18. 18. Process Mappings Analysis 1138 0x00000000aa0cb000 0x00000000aa2af000 r-- 0x0 31 1 6813 /data/dalvik- cache/data@app@com.savemebeta-1.apk@classes.dex 1138 0x00000000b2a34000 0x00000000b2ceb000 rw- 0x0 0 4 2028 /dev/ashmem/dalvik-zygote 1138 0x00000000b2ceb000 0x00000000b5a34000 rw- 0x0 0 4 2352 /dev/ashmem/dalvik-heap 1138 0x00000000b5ae0000 0x00000000b5ae5000 rw- 0xaa000 31 0 671 /system/lib/libdvm.so 1138 0x00000000b5ae7000 0x00000000b5ae8000 r-- 0x23000 31 0 485 /system/framework/conscrypt.jar • linux_proc_maps: displays a proc’s mappings • Memory segments allocated for libraries, stack/heap region $ python vol.py -f ~/android-dumps/example.dump linux_proc_maps -p 65 | grep -iF "/system/lib/" | awk '{print $9}' > zygote_libs.output $ python vol.py -f ~/android-dumps/example.dump linux_proc_maps -p 899 | grep -iF "/system/lib/" | awk '{print $9}' > dialer_libs.output $ diff zygote_libs.output dialer_libs.output • Cross-Check zygote’s libraries against a suspicious app’s • If app has extra libs loaded, this is some good alarm
  19. 19. Searching & Dumping files (1) $ python vol.py -f ~/android-dumps/example.dump linux_lsof -p 1138 Volatility Foundation Volatility Framework 2.4 Pid FD Path -------- -------- ---- 1138 0 /dev/null 1138 1 /dev/null 1138 2 /dev/null 1138 3 /dev/log/main 1138 4 /dev/log/radio 1138 5 /dev/log/events 1138 6 /dev/log/system 1138 7 /system/framework/core.jar 1138 8 /dev/__properties__ 1138 9 socket:[1803] [snip] 1138 47 /data/data/com.savemebeta/databases/user_info4 • linux_lsof: displays any open file (regular files, streams, logging buffers, sockets) • The user_info4 file looks interesting..
  20. 20. Searching & Dumping files (2) $ python vol.py -f ~/android-dumps/infostealer.dump linux_find_file -F /data/data/com.savemebeta/databases/user_info4 Volatility Foundation Volatility Framework 2.4 Inode Number Inode File Path ---------------- ---------- --------- 6815 0xde7c8a00 /data/data/com.savemebeta/databases/user_info4 $ python vol.py -f ~/android-dumps/infostealer.dump linux_find_file -i 0xde7c8a00 -O userinfo4.dump Volatility Foundation Volatility Framework 2.4 $ file userinfo4.dump userinfo4.dump: SQLite 3.x database, user version 1 $ sqlite3 userinfo4.dump SQLite version 3.8.10.2 2015-05-10 18:17:19 Enter ".help" for usage hints. sqlite> .tables android_metadata credentials reg_info4 • We can extract a file with linux_find_file • Finds and extracts a file out of OS caches • It is obvious that savemebeta is a keylogging malware! • One can dump the savemebeta.apk and proceed with Reversing
  21. 21. Searching & Dumping files (3) $ python vol.py -f ~/android-dumps/infostealer.dump linux_enumerate_files --output=text --output-file=dump- files $ cat dump-files | grep "/data/app" | egrep ".apk$" 3628688208 0x5c /data/app/com.savemebeta-1.apk 3628158240 0x5a /data/app/com.android.service-1.apk [snip] $ cat dump-files | egrep ".db$" 3628510096 0x1a23 /data/data/com.android.providers.telephony/databases/telephony.db 3628425472 0x1a09 /data/data/com.android.providers.telephony/databases/mmssms.db 3628945664 0x1a18 /data/data/com.android.email/databases/EmailProviderBackup.db 3628947776 0x1a16 /data/data/com.android.email/databases/EmailProviderBody.db 3628948304 0x1a0c /data/data/com.android.email/databases/EmailProvider.db 3628924192 0x1a3b /data/data/com.android.deskclock/databases/alarms.db 3628163328 0x19c4 /data/data/com.android.providers.settings/databases/settings.db 3628820800 0x1a42 /data/data/com.android.providers.media/databases/internal.db 3628473888 0x1a01 /data/data/com.android.providers.media/databases/external.db 3628394288 0x1a10 /data/data/com.android.launcher/databases/launcher.db 3628554224 0x1a2c /data/data/com.android.launcher/cache/widgetpreviews.db 3628536720 0x1a21 /data/data/com.android.providers.downloads/databases/downloads.db 3628406640 0x19d5 /data/data/com.android.providers.contacts/databases/profile.db 3628494176 0x19d3 /data/data/com.android.providers.contacts/databases/contacts2.db • linux_enumerate_files: displays all files found in the filesystem cache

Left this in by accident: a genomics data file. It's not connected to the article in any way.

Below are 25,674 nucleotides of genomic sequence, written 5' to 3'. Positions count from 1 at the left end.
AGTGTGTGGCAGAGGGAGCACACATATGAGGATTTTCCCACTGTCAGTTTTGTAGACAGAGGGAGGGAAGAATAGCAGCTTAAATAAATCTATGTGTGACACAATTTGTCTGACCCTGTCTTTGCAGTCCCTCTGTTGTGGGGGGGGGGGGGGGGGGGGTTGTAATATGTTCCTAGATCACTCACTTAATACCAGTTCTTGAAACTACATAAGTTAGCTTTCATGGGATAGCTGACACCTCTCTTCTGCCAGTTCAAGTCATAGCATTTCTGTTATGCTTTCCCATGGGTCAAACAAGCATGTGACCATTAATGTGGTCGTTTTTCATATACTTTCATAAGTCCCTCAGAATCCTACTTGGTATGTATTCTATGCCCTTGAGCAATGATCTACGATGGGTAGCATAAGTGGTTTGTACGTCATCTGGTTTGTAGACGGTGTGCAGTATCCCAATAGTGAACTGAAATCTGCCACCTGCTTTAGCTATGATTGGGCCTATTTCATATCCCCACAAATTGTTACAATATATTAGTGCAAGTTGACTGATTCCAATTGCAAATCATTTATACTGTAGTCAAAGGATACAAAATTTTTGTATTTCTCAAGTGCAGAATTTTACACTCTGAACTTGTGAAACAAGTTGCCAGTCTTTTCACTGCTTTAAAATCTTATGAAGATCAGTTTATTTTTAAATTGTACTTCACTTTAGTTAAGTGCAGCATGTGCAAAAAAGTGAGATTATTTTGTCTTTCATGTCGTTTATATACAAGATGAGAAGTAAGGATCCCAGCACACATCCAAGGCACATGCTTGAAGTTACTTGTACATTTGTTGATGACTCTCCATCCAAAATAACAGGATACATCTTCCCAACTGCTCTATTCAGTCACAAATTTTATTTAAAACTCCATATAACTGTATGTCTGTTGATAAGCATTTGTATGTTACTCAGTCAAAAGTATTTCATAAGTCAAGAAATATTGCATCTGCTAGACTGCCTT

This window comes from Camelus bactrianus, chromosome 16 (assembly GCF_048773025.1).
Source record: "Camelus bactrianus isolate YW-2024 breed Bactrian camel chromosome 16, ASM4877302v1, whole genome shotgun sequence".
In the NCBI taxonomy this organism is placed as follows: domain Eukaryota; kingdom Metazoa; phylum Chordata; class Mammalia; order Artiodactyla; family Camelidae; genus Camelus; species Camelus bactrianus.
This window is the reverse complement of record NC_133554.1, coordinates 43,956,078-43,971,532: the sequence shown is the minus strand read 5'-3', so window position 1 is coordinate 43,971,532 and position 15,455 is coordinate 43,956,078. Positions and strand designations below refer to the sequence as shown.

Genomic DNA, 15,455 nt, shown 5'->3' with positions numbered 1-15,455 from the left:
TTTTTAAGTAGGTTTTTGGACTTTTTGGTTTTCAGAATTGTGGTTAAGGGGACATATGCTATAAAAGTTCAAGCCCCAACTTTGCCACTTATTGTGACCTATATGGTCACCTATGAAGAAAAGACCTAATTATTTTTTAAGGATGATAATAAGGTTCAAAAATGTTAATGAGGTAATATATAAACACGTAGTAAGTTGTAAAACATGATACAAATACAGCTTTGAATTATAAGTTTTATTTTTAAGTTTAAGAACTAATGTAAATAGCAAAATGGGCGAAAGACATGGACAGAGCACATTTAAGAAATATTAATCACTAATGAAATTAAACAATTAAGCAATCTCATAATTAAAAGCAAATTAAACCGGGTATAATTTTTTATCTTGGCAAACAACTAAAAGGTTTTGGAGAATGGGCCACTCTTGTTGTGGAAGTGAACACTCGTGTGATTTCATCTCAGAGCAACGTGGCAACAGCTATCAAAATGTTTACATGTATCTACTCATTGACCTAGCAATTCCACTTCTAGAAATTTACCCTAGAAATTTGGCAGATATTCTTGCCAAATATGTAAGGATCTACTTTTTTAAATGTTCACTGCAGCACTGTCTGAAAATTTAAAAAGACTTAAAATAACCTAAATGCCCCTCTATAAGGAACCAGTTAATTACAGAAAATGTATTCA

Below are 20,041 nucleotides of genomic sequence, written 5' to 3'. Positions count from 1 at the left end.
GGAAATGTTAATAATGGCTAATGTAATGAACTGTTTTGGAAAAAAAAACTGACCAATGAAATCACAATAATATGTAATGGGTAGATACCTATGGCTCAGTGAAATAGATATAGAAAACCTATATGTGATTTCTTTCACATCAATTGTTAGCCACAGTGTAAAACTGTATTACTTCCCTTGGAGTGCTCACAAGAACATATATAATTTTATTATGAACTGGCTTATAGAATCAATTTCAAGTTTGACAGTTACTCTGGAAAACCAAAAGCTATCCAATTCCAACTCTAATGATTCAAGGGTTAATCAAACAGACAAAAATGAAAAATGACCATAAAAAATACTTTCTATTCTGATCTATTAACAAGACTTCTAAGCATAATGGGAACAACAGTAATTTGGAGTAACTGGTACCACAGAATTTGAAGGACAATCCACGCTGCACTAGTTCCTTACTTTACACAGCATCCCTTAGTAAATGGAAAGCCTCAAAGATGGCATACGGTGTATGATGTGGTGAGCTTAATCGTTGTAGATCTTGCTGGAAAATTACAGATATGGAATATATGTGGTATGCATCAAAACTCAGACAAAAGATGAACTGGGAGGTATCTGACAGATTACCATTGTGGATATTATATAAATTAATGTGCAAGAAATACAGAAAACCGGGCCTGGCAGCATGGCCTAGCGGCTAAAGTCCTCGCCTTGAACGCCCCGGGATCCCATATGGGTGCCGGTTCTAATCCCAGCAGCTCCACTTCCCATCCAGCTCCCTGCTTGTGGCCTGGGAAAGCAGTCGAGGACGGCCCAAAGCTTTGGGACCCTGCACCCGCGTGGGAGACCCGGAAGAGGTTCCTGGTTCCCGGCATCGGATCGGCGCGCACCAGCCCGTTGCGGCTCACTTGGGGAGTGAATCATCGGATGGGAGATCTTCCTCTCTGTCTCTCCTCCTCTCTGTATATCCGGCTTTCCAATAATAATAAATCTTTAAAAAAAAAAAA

22. 22. Searching & Dumping files (4) $ python vol.py -f ~/android-dumps/sms-contacts.dump linux_find_file -i 0xd844f350 -O mmssms.db Volatility Foundation Volatility Framework 2.4 $ sqlite3 mmssms.db SQLite version 3.8.5 2014-08-15 22:37:57 Enter ".help" for usage hints. sqlite> .tables addr pdu threads android_metadata pending_msgs words attachments rate words_content canonical_addresses raw words_segdir drm sms words_segments part sr_pending sqlite> select * from sms; 1|1|6980012345|2|1437138595606|1437138594000|0|1|-1|1|0||"Hello, this is a test sms message"||0|0|1 2|2|6980000000||1437138617752|1437138616000|0|1|-1|1|0||"This is a second sms message for testing purposes"||0|0|1 • Extracting SMSes • Firstly, get the inode offset • Then dump the file again with linux_find_file